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Lusher’s Kathy Riedlinger will step down as CEO, retire at the end of the school year

lusher pic.jpg
Aubri Juhasz
Lusher Charter School's middle and high school campus on Freret Street on March 7, 2021.

Lusher Charter School CEO Kathy Riedlinger announced Friday that she will step down as CEO, effective immediately, and will retire at the end of the school year.

Riedlinger will serve in an advisory role until then and will help transition deputy CEO Nicolette London to the role of interim CEO, according to a press release.

London will serve in her new role until the charter’s board hires Riedlinger’s replacement.

“Working with the support of so many in our school system and community, we have created one of the finest public schools in the history of New Orleans,” Riedlinger said in a message to the school’s board, students, staff and families.

“I am incredibly proud of our students, alumni, staff and teachers, and what we have built at Lusher Charter School.”

Lusher Charter School
Lusher Charter School CEO Kathy Riedlinger.

Riedlinger taught at Warren Easton and Woodson Junior High in the 1970s before becoming principal of Lusher Elementary in 1981. She later became Lusher's middle school principal and oversaw both campuses until becoming CEO in 2005.

Since then, Lusher has grown into a K-12 school serving more than 1,900 students across two campuses and is set to expand to a third campus soon.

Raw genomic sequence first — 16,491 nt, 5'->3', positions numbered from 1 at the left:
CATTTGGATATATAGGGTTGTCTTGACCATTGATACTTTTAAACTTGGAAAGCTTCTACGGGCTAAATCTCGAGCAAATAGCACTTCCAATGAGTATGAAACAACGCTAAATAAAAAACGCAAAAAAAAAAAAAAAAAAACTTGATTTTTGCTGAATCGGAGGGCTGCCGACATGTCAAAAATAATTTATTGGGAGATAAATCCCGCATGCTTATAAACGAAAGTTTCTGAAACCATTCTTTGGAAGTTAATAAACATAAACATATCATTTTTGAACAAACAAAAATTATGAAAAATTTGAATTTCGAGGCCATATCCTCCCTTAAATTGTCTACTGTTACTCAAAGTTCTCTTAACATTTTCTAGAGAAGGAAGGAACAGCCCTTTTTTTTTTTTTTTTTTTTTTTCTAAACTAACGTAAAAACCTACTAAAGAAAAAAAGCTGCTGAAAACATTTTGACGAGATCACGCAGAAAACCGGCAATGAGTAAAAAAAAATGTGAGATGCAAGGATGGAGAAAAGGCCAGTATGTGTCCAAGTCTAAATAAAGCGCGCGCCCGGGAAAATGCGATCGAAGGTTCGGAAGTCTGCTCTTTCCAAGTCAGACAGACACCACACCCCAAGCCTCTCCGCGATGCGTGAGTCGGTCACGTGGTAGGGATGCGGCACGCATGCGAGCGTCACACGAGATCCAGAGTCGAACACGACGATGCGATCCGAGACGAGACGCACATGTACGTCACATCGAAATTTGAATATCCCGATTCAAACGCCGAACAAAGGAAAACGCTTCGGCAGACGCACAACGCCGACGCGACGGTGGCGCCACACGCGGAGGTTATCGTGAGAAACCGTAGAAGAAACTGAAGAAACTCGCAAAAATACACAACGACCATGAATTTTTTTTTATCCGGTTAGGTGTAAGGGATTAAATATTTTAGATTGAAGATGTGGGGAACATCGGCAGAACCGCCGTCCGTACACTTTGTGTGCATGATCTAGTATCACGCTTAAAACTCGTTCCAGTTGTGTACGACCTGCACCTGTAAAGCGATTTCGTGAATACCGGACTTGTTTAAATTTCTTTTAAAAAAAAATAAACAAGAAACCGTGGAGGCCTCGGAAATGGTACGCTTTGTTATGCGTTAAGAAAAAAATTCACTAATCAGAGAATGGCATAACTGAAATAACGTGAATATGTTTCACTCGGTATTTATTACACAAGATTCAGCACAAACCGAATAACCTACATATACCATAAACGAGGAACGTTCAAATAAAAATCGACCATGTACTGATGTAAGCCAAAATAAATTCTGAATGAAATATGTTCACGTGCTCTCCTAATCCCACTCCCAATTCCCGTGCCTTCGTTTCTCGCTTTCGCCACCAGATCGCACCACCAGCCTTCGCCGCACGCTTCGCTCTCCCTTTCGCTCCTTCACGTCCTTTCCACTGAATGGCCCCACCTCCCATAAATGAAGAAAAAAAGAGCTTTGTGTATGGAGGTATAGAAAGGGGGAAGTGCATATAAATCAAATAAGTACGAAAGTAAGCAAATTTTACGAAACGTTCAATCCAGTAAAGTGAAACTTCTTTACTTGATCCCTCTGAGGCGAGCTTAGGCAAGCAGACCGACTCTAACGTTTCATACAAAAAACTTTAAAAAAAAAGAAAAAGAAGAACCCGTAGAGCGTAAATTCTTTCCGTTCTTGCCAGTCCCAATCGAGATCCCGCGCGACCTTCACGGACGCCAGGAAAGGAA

The A-rated school is one of the most sought after in the city and is the highest ranking K-12 school in the state.

Ken Ducote, with the Greater New Orleans Collaborative of Charter Schools (GNOCCS), said in a statement that Riedlinger’s nearly five decades in education “rank among few whose tenure was so long and at one institution.”

“That accomplishment alone, during so many changes in pedagogy and accountability, stands as a significant achievement,” he said, adding that Riedlinger’s role as leading founder of GNOCCS collaborative after Hurricane Katrina helped other schools reopen, allowing families to return to the city.

While Riedlinger’s accomplishments are numerous she has also faced significant criticism during her tenure from staff, students and parents.

Last year, Lusher’s then high school principal Steve Corbett accused Riedlinger of discriminatory and retaliatory behavior in a letter to the school’s board of directors.

In the letter, Corbett said Riedlinger had undermined efforts to heal racial tensions at the school, which is a pressing issue for the Lusher community.

The allegations were "fully investigated by an independent firm and found not to merit any action by the school," according to Lusher's spokesperson Heather Harper.

Lusher’s renaming process, which has been highly contentious, is still ongoing.

London, the school’s new interim CEO, began serving as deputy CEO at the start of the school year and previously served the Orleans Parish School Board as executive director of federal programs and external grants and as chief of network schools.

Prior to that, she worked at Benjamin Franklin Elementary Charter Schools as chief administrative officer and previously worked at Lusher as a compliance specialist.

"I have full confidence in the ability of Nicolette London and the administrative team to lead the school through the coming transition. I know that our board will support them,” Riedlinger said.

Aubri Juhasz is the education reporter for New Orleans Public Radio. Before coming to New Orleans, she was a producer for National Public Radio’s All Things Considered. She helped lead the show's technology and book coverage and reported her own feature stories, including the surge in cycling deaths in New York City and the decision by some states to offer competitive video gaming to high school students as an extracurricular activity.

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